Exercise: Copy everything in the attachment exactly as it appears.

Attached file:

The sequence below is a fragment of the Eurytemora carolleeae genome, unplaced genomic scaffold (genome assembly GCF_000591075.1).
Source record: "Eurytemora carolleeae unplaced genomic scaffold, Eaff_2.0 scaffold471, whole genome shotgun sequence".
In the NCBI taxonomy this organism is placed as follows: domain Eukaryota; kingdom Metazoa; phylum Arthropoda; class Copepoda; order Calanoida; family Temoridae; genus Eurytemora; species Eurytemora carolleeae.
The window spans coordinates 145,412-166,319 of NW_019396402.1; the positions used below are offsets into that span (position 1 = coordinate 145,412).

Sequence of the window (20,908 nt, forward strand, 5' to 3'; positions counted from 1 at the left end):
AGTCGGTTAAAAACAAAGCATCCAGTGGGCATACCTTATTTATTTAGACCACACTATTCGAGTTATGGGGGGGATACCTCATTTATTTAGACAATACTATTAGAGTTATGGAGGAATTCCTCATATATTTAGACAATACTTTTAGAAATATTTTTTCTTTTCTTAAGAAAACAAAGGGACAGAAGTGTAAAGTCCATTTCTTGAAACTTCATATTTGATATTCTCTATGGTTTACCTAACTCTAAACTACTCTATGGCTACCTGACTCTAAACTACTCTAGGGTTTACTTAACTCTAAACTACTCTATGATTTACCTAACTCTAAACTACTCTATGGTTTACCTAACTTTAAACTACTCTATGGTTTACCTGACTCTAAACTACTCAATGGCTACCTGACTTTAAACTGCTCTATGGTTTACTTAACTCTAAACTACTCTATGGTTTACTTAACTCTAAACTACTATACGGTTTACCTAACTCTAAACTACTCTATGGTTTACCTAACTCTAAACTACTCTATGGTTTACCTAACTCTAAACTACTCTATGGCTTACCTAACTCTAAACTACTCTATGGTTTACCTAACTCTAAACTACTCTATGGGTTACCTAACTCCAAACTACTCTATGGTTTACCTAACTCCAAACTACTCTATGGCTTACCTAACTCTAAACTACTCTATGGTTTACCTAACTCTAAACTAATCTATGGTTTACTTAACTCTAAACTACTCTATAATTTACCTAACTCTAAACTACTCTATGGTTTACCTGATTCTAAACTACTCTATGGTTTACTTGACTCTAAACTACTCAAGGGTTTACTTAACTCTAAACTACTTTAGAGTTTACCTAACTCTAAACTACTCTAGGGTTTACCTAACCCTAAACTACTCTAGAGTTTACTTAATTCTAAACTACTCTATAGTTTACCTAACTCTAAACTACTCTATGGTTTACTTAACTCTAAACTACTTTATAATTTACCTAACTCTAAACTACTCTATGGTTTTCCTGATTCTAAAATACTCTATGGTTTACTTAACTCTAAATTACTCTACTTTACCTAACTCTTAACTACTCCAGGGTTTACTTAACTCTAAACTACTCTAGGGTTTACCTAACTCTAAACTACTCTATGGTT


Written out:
The sequence below is a fragment of the Eurytemora carolleeae genome, unplaced genomic scaffold (genome assembly GCF_000591075.1).
Source record: "Eurytemora carolleeae unplaced genomic scaffold, Eaff_2.0 scaffold471, whole genome shotgun sequence".
In the NCBI taxonomy this organism is placed as follows: domain Eukaryota; kingdom Metazoa; phylum Arthropoda; class Copepoda; order Calanoida; family Temoridae; genus Eurytemora; species Eurytemora carolleeae.
The window spans coordinates 145,412-166,319 of NW_019396402.1; the positions used below are offsets into that span (position 1 = coordinate 145,412).

Sequence of the window (20,908 nt, forward strand, 5' to 3'; positions counted from 1 at the left end):
AGTCGGTTAAAAACAAAGCATCCAGTGGGCATACCTTATTTATTTAGACCACACTATTCGAGTTATGGGGGGGATACCTCATTTATTTAGACAATACTATTAGAGTTATGGAGGAATTCCTCATATATTTAGACAATACTTTTAGAAATATTTTTTCTTTTCTTAAGAAAACAAAGGGACAGAAGTGTAAAGTCCATTTCTTGAAACTTCATATTTGATATTCTCTATGGTTTACCTAACTCTAAACTACTCTATGGCTACCTGACTCTAAACTACTCTAGGGTTTACTTAACTCTAAACTACTCTATGATTTACCTAACTCTAAACTACTCTATGGTTTACCTAACTTTAAACTACTCTATGGTTTACCTGACTCTAAACTACTCAATGGCTACCTGACTTTAAACTGCTCTATGGTTTACTTAACTCTAAACTACTCTATGGTTTACTTAACTCTAAACTACTATACGGTTTACCTAACTCTAAACTACTCTATGGTTTACCTAACTCTAAACTACTCTATGGTTTACCTAACTCTAAACTACTCTATGGCTTACCTAACTCTAAACTACTCTATGGTTTACCTAACTCTAAACTACTCTATGGGTTACCTAACTCCAAACTACTCTATGGTTTACCTAACTCCAAACTACTCTATGGCTTACCTAACTCTAAACTACTCTATGGTTTACCTAACTCTAAACTAATCTATGGTTTACTTAACTCTAAACTACTCTATAATTTACCTAACTCTAAACTACTCTATGGTTTACCTGATTCTAAACTACTCTATGGTTTACTTGACTCTAAACTACTCAAGGGTTTACTTAACTCTAAACTACTTTAGAGTTTACCTAACTCTAAACTACTCTAGGGTTTACCTAACCCTAAACTACTCTAGAGTTTACTTAATTCTAAACTACTCTATAGTTTACCTAACTCTAAACTACTCTATGGTTTACTTAACTCTAAACTACTTTATAATTTACCTAACTCTAAACTACTCTATGGTTTTCCTGATTCTAAAATACTCTATGGTTTACTTAACTCTAAATTACTCTACTTTACCTAACTCTTAACTACTCCAGGGTTTACTTAACTCTAAACTACTCTAGGGTTTACCTAACTCTAAACTACTCTATGGTT